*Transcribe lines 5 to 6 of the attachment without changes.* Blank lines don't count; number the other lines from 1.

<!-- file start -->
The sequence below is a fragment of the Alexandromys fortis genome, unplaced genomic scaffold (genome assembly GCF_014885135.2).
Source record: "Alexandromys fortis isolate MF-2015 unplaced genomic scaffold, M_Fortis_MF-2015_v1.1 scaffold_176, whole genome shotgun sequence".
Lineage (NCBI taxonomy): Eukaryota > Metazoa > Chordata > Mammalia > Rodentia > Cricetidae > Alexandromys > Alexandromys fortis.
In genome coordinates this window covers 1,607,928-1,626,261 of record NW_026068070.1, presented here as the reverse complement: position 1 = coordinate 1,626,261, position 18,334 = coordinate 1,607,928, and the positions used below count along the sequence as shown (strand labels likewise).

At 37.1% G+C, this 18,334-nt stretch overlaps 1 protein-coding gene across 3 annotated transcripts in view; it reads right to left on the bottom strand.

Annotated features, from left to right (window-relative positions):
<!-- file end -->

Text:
At 37.1% G+C, this 18,334-nt stretch overlaps 1 protein-coding gene across 3 annotated transcripts in view; it reads right to left on the bottom strand.

Annotated features, from left to right (window-relative positions):